United States District Court, D. Utah, Central Division
Benson District Judge.
MEMORANDUM DECISION AND ORDER
M. Warner Chief United States Magistrate Judge.
Judge Dee Benson referred this case to Chief Magistrate Judge
Paul M. Warner pursuant to 28 U.S.C. §
636(b)(1)(A). Before the court is Plaintiffs' Motion
to Conduct Discovery. The court has carefully reviewed the
written memoranda submitted by the parties. Pursuant to Civil
Rule 7-1(f) of the Rules of Practice for the United States
District Court for the District of Utah, the court has
concluded that oral argument is not necessary and will
determine the motion on the basis of the written memoranda.
See DUCivR 7-1(f). For the following reasons,
Plaintiffs' motion is granted.
Randall R. and Alisa R. (“Plaintiffs”) are
participants in a self-funded employee welfare benefits plan
subject to the Employee Retirement Income Security Act
(“ERISA”). See 29 U.S.C. § 2001
et seq. Plaintiff Kara R. (“K.R.”) is
the child of Randall R. and Alisa R., and a beneficiary of
the health plan. K.R. received inpatient residential
treatment at Youth Care for mental health and substance abuse
related issues at various periods throughout 2014 and 2015.
Regence Blue Cross Blue Shield of Utah
(“Defendant”), the insurer and claims
administrator, denied payment for K.R.'s treatment at
Youth Care from May 22, 2015 forward on the basis that
K.R.'s condition did not meet Defendant's necessity
criteria for continued stay at the chemical dependence
residential level of care at Youth Care.
exhausted the appeals process, Plaintiffs filed suit against
Defendant asserting a claim for benefits under ERISA,
see 29 U.S.C. § 1132(a)(1)(B), and a claim for
violation of the Mental Health Parity and Addition Equity Act
(“Parity Act”), see 29 U.S.C. §
1132(a)(3), for mental health and substance abuse benefits.
instant motion, Plaintiffs move the court for permission to
conduct discovery regarding the Parity Act claim. Defendant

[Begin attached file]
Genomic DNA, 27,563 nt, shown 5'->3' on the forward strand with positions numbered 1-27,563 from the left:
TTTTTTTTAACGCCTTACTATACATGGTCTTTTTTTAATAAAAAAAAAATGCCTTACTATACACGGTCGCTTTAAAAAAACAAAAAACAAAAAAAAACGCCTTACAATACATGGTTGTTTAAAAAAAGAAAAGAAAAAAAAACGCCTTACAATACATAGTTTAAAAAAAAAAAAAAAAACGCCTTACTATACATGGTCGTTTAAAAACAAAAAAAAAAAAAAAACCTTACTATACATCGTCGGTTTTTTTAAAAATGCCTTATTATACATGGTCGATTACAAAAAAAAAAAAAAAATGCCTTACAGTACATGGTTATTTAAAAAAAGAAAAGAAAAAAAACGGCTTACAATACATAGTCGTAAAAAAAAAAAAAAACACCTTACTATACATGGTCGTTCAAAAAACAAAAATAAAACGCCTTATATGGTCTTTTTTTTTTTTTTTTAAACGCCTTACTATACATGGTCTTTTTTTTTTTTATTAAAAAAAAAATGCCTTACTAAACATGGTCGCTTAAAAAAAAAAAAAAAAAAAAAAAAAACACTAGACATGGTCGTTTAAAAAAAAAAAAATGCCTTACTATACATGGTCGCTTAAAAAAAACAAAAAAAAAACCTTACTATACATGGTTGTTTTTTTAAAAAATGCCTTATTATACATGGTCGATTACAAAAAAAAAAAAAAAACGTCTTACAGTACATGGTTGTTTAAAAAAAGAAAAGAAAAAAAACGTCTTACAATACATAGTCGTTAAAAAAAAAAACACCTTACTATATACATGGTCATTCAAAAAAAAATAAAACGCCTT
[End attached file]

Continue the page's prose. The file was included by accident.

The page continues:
oppose discovery of this claim arguing they anticipate filing
a motion for judgment on the pleadings as they believe the
claim is “deficient on its face.” Defendant asserts
the Parity Act claim “is nothing more than a
re-packaged § 1132(a)(1)(B) claim for benefits”
and discovery is typically not allowed in ERISA benefit
claims. In response, Plaintiffs assert the
discovery is necessary to properly evaluate the Parity Act
claim. Plaintiffs also filed a motion for leave to file a
second amended complaint to state the Parity Act claims more
clearly, which the court granted on December 12,
motion before the court relates to discovery. “The
district court has broad discretion over the control of
discovery, and [the Tenth Circuit] will not set aside
discovery rulings absent an abuse of that discretion.”
Sec. & Exch. Comm'n v. Merrill Scott &
Assocs., Ltd., 600 F.3d1262, 1271 (10th Cir. 2010)
(quotations and citations omitted).
Parties may obtain discovery regarding any nonprivileged
matter that is relevant to any party's claim or defense
and proportional to the needs of the case, considering the
importance of the issues at stake in the action, the amount
in controversy, the parties' relative access to relevant
information, the parties' resources, the importance of
the discovery in resolving the issues, and whether the burden
or expense of the proposed discovery outweighs its likely
benefit. Information within this scope of discovery need not
be admissible in evidence to be discoverable.
Fed. R. Civ. P. 26(b)(1). While discovery is generally not
necessary for ERISA claims, see Murphy v.
Deloitte & Touche Group Ins. Plan, 619 F.3d 1151,
1162-63 (10th Cir. 2010), “the nature of Parity Act
claims is that they generally require further discovery to
evaluate whether there is a disparity between the
availability of treatments for mental health and substance
abuse disorders and treatment for medical/surgical
conditions.” Robert L. v. Cigna Health & Life
Ins. Co., No. 2:18-CV-976 RJS DBP, 2019 WL 6220062, at
*2 (D. Utah Nov. 21, 2019).
Plaintiffs are legally entitled to conduct discovery on their
Parity Act claim. For these types of claims, discovery is
essential to allow Plaintiffs to learn and compare processes,
strategies, evidentiary standards, and other factors
Defendant used to show whether mental health and substance
abuse benefits were discerningly limited. Defendant cannot
avoid discovery simply because it anticipates filing a motion
for judgment on the pleadings. Moreover, the court granted
Plaintiffs' motion to amend complaint wherein Plaintiffs
distinguish the Parity Act claim from the ERISA benefits
claim more clearly. Accordingly, Plaintiffs' motion is
granted. Plaintiffs may conduct discovery as to the Parity
Act claim only. In regard to the ERISA benefits claim,
Plaintiffs shall not attempt to obtain indirectly what they
cannot obtain directly. See, e.g., ...